Gap narrows for haves and have-nots, figures show

And overall number of leavers in positive destinations hits a record level

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The educational gap between some of Scotland's most vulnerable young people and their peers is narrowing, new figures suggest.

More are finding their way into jobs, training and post-school education, having emerged from the challenges of poverty, additional needs and being looked after - but warnings have been sounded that much progress is still needed.

Some 81.9 per cent of 2011-12 leavers from the most deprived group had found "positive destinations" nine months after exiting the school gates for the last time, compared with 95.2 per cent of the least deprived group - a 13.3 per cent gap that has dropped from 18.3 per cent in 2008-09 (when the figures were 74.9 and 93.2 per cent).

The gap has narrowed even more for those with additional support needs: an 8.7 per cent gap between leavers with and without ASN (81.9 and 90.6 per cent respectively) compared with 18.5 per cent in 2008-09 (67.6 and 86.1 per cent).

Meanwhile, 79 per cent of looked-after children left school at 16 in 2011-12, down from 88 per cent the year before - but still far higher than the 30 per cent of all school students who leave at 16. The number of looked-after leavers in positive destinations rose to 67 per cent.

The overall number of leavers in positive destinations was a record, the Scottish government said, at 89.5 per cent from 87.2 per cent a year before.

The statistics are cited in Summary statistics for attainment, learner development and healthy living, a document that also includes key figures on PE (see panel).

Youth employment minister Angela Constance hailed "great news for Scotland's economy, our employers and our young people themselves".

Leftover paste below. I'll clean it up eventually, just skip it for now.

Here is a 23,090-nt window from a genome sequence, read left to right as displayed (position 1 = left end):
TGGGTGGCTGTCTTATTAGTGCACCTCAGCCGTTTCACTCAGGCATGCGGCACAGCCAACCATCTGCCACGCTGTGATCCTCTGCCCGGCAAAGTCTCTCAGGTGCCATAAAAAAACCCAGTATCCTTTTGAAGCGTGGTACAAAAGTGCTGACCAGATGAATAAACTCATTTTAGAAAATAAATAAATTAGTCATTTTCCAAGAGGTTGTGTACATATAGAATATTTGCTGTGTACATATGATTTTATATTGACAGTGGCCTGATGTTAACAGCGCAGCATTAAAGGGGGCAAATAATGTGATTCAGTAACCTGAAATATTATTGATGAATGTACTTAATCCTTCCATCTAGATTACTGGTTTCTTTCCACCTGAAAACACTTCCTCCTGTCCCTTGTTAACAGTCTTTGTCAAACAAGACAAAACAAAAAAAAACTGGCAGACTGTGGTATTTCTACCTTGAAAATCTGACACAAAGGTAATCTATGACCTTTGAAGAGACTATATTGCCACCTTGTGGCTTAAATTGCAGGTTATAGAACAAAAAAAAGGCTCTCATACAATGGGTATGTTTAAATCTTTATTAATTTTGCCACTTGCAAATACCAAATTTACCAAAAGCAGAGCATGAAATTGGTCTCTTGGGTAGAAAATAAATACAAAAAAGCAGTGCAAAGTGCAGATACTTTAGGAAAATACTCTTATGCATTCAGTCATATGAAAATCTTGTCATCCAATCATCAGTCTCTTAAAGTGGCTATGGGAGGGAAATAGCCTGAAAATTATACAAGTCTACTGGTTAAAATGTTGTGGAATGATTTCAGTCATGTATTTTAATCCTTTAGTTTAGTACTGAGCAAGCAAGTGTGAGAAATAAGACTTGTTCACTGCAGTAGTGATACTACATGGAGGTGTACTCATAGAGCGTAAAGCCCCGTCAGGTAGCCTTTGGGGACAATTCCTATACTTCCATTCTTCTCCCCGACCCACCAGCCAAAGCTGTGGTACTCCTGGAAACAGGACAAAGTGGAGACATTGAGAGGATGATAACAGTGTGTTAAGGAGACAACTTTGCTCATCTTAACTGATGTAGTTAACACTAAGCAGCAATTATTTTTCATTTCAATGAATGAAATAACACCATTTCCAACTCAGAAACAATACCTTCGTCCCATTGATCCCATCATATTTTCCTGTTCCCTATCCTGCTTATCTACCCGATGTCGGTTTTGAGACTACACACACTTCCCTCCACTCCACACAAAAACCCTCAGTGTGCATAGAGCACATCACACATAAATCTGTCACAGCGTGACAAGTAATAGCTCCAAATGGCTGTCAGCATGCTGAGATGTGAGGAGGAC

She also highlighted that the proportion of leavers attaining a Higher or above was a record 55.8 per cent, up from 52.5 per cent.

EIS general secretary Larry Flanagan said: "In these times of austerity and cuts, and with high levels of youth unemployment across the UK, it is welcome that policies aimed at supporting young people in Scotland seem to be having a positive impact.

"This also highlights the importance of investment in a properly funded college sector to provide the education and training opportunities that are vital to support economic recovery."

But Children in Scotland chief executive Jackie Brock cautioned that, while policies in Scotland were having an effect, looked-after children continued to do worse than other young people by all measures. "We still have a lot more to do," she said.


The number of secondary schools reaching a national PE target has dipped slightly, although primary schools continue to make upward progress.

In 2013, 88 per cent of primary schools have been providing at least 120 minutes of PE to all students, an increase from 84 per cent in 2012. Some 91 per cent of secondary schools were providing at least 100 minutes of PE to all S1-4 students, compared with 92 per cent in 2012.

Green MSP Alison Johnstone, who has represented Scotland at athletics, described the secondary figures as a "real worry".

"The government needs to invest in proper facilities, proper coaching, and ensure exercise is a fundamental part of our education system rather than an optional extra," she said.

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